Americans Remain Generous in Their Support of Organizations and Causes That Matter to Them

Today the Giving USA Foundation™ and its research partner, the Center on Philanthropy at Indiana University, today announced that the estimated total charitable contributions from American individuals, corporations and foundations were $290.89 billion in 2010, up for a revised total of $280.30 billion for 2009. The 2010 figure represents growth of 3.8 percent in current dollars and 2.1 percent in inflation-adjusted dollars.

With U.S. charitable giving showing a modest up-tick in 2010 the report reveals essential information based on the patterns of giving in the US, and is instrumental for nonprofits looking to better understand their donor base.

Key facts and figures from 2010 include:


Total estimated charitable giving in the U.S. increased 3.8% in 2010.


Individual giving increased 2.7% in 2009. Individual giving is 73% of all giving or $211.77 billion.


Corporate giving increased 10.6% to $15.29 billion. Corporate giving continues to reflect gifts of in-kind donations on behalf of American companies.


Giving to religion was steady at 0.8% in 2010 and remains the largest share of all contributions estimated at $100.63 billion.


Giving to education increased 5.2% in 2010.


Giving to foundations rose by 1.9%.


Giving to arts, culture and humanities rose 5.7%.

The data demonstrates reasons for continued hope and possibility. As the report indicates, individuals continue to demonstrate a strong and steady generosity to their local charities and nonprofits. Combined with bequests and family foundations, individual giving contributes 88% of total philanthropic giving. As we continue to move forward and out of what had been dismal, understanding what matters to our donor base matters more than ever.

The complete Giving USA 2011 report, with data covering 2010 giving, will be available at, beginning June 20, 2011. An executive summary with some key findings will be available without charge.

Giving USA is a public outreach initiative of Giving USA Foundation™.

Visit to purchase the Full Report

Talk the Talk

Over the past handful of years, I have attended and seen a lot of advertisements for webinars and seminars on social media. People with self-proclaimed expertise offer insight and strategy suggestions for businesses and nonprofits alike, mostly based on personal and professional experience of using the tools to successfully leverage more customers or better customer service.

I've had the privilege to work with groups of young people in their early 30's on very dynamic projects such as Wonderland Columbus, an organization renovating the 60,000 square foot iconic Wonder Bread factory for re-use to house art studios, nonprofit programming and community outreach in the arts. As I've learned quickly while working with them, if you're going to understand how to use social media, you have to strive to understand the generation that is dependent upon it. Younger people saw a communication gap and created a set of tools to fill that space, a space that was not formerly recognized by my peers or me. We are not just learned how to use new tools-we are learning how to communicate in new ways.

There is a profound difference between self-taught social media users and trained users. The difference is almost as obvious as trained speakers and native speakers of a language. The way native speakers of social media utilize the tools has far more to do with culture, behavior, a way of thinking and an approach to life than it does with technology. Learning how to utilize social media is not learning how to garner followers on Twitter or 1,000 Facebook fans. It's about learning and appreciating the new ways we share our opinions, passions and stores with each other.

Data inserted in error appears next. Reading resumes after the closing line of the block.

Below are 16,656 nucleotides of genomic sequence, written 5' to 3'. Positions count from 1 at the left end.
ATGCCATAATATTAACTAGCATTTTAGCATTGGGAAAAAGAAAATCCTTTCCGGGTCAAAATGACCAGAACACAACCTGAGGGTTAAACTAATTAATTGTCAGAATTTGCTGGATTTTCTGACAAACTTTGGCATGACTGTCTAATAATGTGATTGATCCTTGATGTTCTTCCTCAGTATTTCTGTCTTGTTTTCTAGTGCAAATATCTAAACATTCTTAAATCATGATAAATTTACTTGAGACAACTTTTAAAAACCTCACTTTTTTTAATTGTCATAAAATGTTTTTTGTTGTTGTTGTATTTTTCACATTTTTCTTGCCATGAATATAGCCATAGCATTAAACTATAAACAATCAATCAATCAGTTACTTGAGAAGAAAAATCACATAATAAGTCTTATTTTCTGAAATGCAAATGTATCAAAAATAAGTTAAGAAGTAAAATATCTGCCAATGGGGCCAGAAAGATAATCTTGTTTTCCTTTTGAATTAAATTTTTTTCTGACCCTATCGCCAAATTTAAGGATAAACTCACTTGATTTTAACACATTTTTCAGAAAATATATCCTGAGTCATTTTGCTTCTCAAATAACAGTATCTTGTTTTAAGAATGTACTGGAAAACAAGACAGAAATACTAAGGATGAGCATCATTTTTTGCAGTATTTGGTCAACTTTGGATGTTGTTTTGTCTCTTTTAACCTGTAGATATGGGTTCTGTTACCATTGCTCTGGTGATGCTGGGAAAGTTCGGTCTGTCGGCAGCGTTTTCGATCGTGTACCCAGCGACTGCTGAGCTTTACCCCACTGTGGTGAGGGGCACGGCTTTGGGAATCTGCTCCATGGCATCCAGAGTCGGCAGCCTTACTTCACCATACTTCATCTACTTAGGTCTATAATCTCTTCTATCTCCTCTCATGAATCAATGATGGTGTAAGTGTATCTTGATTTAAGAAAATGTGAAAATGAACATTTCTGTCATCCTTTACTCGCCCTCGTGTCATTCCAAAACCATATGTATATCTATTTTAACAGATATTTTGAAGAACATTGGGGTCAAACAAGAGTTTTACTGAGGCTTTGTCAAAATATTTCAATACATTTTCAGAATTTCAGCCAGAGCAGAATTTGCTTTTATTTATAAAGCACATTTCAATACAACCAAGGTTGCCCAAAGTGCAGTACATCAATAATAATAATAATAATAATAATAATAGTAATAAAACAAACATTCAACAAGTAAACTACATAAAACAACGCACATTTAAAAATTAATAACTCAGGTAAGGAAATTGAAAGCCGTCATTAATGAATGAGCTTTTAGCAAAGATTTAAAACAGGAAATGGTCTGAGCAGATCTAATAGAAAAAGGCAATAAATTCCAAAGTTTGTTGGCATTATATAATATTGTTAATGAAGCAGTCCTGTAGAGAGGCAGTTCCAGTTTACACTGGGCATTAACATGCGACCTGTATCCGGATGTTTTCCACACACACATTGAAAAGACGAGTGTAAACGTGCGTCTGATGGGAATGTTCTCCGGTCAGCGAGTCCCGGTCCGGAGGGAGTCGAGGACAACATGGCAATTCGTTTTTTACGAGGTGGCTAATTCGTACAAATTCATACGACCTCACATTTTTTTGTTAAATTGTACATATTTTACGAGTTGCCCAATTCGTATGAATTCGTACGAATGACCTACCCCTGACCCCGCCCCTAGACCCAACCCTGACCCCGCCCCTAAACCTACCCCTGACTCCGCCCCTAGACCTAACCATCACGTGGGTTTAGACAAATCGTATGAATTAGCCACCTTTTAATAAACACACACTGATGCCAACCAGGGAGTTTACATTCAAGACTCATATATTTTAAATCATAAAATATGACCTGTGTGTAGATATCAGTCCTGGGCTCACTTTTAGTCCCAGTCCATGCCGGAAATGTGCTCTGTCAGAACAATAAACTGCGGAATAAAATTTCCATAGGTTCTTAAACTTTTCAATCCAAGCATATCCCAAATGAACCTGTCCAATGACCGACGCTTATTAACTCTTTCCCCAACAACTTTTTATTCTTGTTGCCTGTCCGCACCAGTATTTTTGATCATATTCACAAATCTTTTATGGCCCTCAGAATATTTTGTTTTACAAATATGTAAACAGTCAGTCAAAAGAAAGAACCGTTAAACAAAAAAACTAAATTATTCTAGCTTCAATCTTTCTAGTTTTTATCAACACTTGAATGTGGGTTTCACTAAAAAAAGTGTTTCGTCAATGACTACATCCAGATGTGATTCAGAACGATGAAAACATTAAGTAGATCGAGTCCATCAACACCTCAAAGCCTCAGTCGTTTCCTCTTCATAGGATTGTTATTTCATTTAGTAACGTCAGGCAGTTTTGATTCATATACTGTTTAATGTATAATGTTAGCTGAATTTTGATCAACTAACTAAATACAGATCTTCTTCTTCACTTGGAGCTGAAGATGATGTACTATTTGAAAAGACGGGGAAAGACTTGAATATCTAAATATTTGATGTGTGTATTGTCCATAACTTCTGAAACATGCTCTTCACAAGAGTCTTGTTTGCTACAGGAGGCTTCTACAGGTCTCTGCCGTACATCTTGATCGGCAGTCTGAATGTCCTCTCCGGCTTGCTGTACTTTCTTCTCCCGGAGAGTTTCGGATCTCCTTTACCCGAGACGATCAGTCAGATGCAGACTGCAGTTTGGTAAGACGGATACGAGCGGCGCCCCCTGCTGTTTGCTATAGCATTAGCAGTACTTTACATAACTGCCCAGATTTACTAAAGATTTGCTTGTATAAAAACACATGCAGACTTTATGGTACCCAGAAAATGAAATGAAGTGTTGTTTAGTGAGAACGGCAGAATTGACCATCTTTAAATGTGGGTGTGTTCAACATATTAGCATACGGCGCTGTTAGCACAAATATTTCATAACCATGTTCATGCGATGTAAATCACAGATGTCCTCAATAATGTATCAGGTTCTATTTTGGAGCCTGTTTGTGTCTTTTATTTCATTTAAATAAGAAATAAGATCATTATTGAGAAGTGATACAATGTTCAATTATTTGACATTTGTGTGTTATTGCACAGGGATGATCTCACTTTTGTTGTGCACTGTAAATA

I think a lot about my daughter who is currently abroad in Azerbaijan. She will never be a native speaker of Azeri, but she strives to spend as much time as possible with her native peers who speak the language fluently in order to pick up the important cultural nuances we miss when simply learning a language from a tape. She can write and study the language intensely, but did not learn that there are multiple ways in the language to offer and accept a cup of tea, and the necessity of drinking tea every time you enter the home as a guest.

What I'm trying to say is this: you will gain much valuable insight from the webinars and speaking engagements geared toward new social media users, more information about the way people use the technology of social media than you could ever imagine. But in order to truly understand where social media is going from a philanthropic standpoint, you have to spend time among the native speakers. These incredible young people of Wonderland have a powerful voice online because they have integrated social media into their lifestyle and they don't know any different. A picture they post on Facebook of a board meeting or a video case statement housed on YouTube is simply second nature to them, and by keeping donors, volunteers and community members engaged through social media, Wonderland keeps its constituency interested and informed. Spend time among the true social media successes of philanthropy and your language skills will vastly improve.

Welcome to The Hodge Group Team!

John C. Riley, CFRE - Senior Counsel - Naples, Florida

John specializes in an inside-out, top-down model of fundraising that emphasizes peer-to-peer inspiration and maximizes momentum. Since 2007, he has worked with clients through every stage of planning and implementation of fundraising strategies. He has advised and trained nonprofit executives and boards and led clients to increase operating revenues by as much as 50% while meeting ambitious capital goals - even during the economic downturn.


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